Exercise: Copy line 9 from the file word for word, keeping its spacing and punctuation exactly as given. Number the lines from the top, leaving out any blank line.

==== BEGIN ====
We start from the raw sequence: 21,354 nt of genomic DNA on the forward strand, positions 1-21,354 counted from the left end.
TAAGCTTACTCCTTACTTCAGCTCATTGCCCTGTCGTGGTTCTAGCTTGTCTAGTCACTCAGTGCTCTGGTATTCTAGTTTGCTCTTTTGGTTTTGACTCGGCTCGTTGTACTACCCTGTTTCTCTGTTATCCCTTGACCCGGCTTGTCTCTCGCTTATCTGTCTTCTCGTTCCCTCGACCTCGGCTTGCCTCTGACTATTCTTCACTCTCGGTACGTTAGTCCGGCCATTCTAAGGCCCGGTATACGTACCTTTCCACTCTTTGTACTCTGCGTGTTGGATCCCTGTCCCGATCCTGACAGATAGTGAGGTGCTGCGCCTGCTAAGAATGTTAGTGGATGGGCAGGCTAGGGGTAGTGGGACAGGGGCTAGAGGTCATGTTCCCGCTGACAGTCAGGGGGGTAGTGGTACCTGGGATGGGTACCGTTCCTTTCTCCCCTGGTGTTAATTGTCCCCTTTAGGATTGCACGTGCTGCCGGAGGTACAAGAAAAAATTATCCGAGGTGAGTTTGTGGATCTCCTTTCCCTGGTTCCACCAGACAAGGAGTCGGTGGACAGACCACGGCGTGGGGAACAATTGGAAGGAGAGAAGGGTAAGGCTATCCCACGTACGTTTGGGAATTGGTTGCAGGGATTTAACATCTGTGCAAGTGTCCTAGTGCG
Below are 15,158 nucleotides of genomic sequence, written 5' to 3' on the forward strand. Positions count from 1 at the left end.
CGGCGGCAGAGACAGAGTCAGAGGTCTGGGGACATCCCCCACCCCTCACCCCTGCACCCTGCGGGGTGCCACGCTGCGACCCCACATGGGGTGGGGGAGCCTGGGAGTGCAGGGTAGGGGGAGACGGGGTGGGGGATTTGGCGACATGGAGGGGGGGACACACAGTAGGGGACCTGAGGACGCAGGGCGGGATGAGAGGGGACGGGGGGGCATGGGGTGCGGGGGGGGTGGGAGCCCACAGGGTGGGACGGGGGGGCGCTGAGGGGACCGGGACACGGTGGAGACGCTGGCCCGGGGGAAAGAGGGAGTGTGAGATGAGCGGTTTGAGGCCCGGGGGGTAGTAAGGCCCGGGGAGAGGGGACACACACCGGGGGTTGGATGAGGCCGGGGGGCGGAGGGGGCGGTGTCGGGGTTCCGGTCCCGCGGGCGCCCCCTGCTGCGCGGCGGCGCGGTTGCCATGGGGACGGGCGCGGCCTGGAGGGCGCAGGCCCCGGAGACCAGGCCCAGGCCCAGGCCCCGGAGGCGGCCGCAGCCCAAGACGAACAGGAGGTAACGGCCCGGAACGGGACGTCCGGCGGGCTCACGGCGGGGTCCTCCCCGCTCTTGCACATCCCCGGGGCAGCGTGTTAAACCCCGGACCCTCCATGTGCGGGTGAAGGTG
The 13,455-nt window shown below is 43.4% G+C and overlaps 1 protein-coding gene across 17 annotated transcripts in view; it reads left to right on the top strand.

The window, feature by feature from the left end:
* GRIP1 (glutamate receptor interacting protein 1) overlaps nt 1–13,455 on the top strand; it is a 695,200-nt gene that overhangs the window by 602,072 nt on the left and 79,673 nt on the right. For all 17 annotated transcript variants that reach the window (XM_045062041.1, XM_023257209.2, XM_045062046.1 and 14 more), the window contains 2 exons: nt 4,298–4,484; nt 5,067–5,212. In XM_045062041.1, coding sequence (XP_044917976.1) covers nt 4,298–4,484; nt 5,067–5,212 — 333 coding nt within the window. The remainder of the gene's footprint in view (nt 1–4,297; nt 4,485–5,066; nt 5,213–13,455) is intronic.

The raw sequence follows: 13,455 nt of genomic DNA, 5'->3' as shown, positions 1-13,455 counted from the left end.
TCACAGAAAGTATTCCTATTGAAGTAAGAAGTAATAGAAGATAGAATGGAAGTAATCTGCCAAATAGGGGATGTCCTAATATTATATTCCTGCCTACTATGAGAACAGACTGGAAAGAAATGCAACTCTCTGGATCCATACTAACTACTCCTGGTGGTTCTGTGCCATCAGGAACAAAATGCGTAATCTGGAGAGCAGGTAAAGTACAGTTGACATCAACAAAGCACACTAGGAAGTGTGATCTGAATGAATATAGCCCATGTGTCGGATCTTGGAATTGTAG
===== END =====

TCACAGAAAGTATTCCTATTGAAGTAAGAAGTAATAGAAGATAGAATGGAAGTAATCTGCCAAATAGGGGATGTCCTAATATTATATTCCTGCCTACTATGAGAACAGACTGGAAAGAAATGCAACTCTCTGGATCCATACTAACTACTCCTGGTGGTTCTGTGCCATCAGGAACAAAATGCGTAATCTGGAGAGCAGGTAAAGTACAGTTGACATCAACAAAGCACACTAGGAAGTGTGATCTGAATGAATATAGCCCATGTGTCGGATCTTGGAATTGTAG